Interesting discussion on domain names

It’s always interesting to me to see domain names get discussed by non domainers. Most of the times there is only 1 or 2 comments on a website outside the industry. There was an interesting Reddit thread that has quite a lively discussion.

There were more pro domaining comments than I expected, vs the usual all domainers are squatters.

There were plenty of squatter comments and thoughts on how to restrict domaining.

This one is not in public view due to being voted down so much:

I have a fairly straightforward proposal to end domain squatting. We really just need to adopt “step rate” pricing with respect to renewals. It’s easy really — here’s an example for .com domains;

  • initial purchase price is $10
  • each renewal year price is twice the current price
  • system caps at $160/yr

First year is $10, second is $20, then $40, $80, $160/yr. If your website is successful or important in some regard, $13/mo isn’t going to break you. But at $160/yr there won’t be any meat on the bone left for serial domain squatters. And obviously the numbers aren’t set in stone. Start with $15/yr and max to $200. Whatever formula works.

In addition, domain sale/transfers would not break the chain. The only way the domain returns to $10/yr is if it goes back into the pool of available domains. And at that point we could have a lottery system for anyone who wants it after it expires (we should already have this part anyway, regardless of my proposal).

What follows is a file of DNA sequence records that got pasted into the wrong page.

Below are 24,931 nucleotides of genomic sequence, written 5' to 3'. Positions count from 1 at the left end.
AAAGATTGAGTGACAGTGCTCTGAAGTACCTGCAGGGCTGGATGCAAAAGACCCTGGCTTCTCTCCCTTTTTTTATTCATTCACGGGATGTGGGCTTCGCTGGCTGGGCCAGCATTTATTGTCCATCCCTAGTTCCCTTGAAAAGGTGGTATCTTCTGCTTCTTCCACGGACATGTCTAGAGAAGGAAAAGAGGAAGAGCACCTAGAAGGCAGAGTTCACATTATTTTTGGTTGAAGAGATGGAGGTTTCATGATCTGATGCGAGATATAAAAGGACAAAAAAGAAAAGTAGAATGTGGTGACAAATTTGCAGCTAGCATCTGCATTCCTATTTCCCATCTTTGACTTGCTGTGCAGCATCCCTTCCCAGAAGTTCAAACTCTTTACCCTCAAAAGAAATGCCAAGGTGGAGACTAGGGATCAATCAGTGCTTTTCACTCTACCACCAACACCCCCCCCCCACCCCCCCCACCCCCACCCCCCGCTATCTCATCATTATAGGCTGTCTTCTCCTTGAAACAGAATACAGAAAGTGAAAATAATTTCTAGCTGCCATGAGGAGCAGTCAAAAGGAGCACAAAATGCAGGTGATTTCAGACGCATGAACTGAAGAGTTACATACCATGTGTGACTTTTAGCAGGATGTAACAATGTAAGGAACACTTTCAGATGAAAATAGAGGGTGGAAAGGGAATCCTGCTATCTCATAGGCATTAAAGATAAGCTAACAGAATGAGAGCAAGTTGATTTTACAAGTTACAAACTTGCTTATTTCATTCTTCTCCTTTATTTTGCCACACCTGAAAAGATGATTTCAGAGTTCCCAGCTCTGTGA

The thread started off by someone who got an email about purchasing a domain.

Some wrote about standing up to corporate entities trying to intimidate them:

[–]DCorboy 10 points

I own a domain that is very similar to a large international corporation. One day, I got a note from their lawyers saying that my owning of the off-by-one-character domain was an infringement on their trademark and that I was cyber-squatting.

I did a bunch of web research and responded with the fact that it wasn’t for sale, it was regularly updated and that my use of it could in no way be misconstrued. My use, therefore, met none of the criteria for cyber-squatting.

They never wrote back and I still own the domain today.

You can read the whole thread here

*Tip of the cap to Adam Yamada-Hanff

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